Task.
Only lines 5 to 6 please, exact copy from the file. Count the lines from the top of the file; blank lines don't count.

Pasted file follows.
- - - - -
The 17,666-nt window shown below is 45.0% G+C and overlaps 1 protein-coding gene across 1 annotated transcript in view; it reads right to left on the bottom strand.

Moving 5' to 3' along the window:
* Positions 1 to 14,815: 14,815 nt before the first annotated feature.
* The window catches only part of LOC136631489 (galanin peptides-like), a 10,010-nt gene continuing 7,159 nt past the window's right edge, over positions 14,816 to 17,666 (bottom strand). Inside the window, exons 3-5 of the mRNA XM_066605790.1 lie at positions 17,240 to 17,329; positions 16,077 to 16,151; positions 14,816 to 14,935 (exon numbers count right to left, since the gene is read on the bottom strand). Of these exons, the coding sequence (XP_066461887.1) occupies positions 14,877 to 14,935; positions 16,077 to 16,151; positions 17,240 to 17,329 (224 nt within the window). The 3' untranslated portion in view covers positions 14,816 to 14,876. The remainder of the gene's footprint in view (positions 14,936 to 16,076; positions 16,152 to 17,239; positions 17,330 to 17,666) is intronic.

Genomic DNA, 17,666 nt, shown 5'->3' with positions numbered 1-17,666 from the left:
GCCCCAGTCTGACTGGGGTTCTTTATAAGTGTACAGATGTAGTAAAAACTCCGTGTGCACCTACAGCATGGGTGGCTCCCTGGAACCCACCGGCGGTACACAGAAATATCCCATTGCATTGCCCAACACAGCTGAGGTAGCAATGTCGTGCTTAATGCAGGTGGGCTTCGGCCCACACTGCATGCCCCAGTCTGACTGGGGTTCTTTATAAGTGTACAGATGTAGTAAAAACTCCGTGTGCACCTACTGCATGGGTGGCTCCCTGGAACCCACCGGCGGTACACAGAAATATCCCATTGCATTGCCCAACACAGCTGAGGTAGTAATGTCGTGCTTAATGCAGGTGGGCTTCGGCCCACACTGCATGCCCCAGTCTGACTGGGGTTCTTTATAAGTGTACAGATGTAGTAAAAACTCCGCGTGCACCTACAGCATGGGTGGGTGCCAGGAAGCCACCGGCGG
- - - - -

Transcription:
Genomic DNA, 17,666 nt, shown 5'->3' with positions numbered 1-17,666 from the left:
GCCCCAGTCTGACTGGGGTTCTTTATAAGTGTACAGATGTAGTAAAAACTCCGTGTGCACCTACAGCATGGGTGGCTCCCTGGAACCCACCGGCGGTACACAGAAATATCCCATTGCATTGCCCAACACAGCTGAGGTAGCAATGTCGTGCTTAATGCAGGTGGGCTTCGGCCCACACTGCATGCCCCAGTCTGACTGGGGTTCTTTATAAGTGTACAGATGTAGTAAAAACTCCGTGTGCACCTACTGCATGGGTGGCTCCCTGGAACCCACCGGCGGTACACAGAAATATCCCATTGCATTGCCCAACACAGCTGAGGTAGTAATGTCGTGCTTAATGCAGGTGGGCTTCGGCCCACACTGCATGCCCCAGTCTGACTGGGGTTCTTTATAAGTGTACAGATGTAGTAAAAACTCCGCGTGCACCTACAGCATGGGTGGGTGCCAGGAAGCCACCGGCGG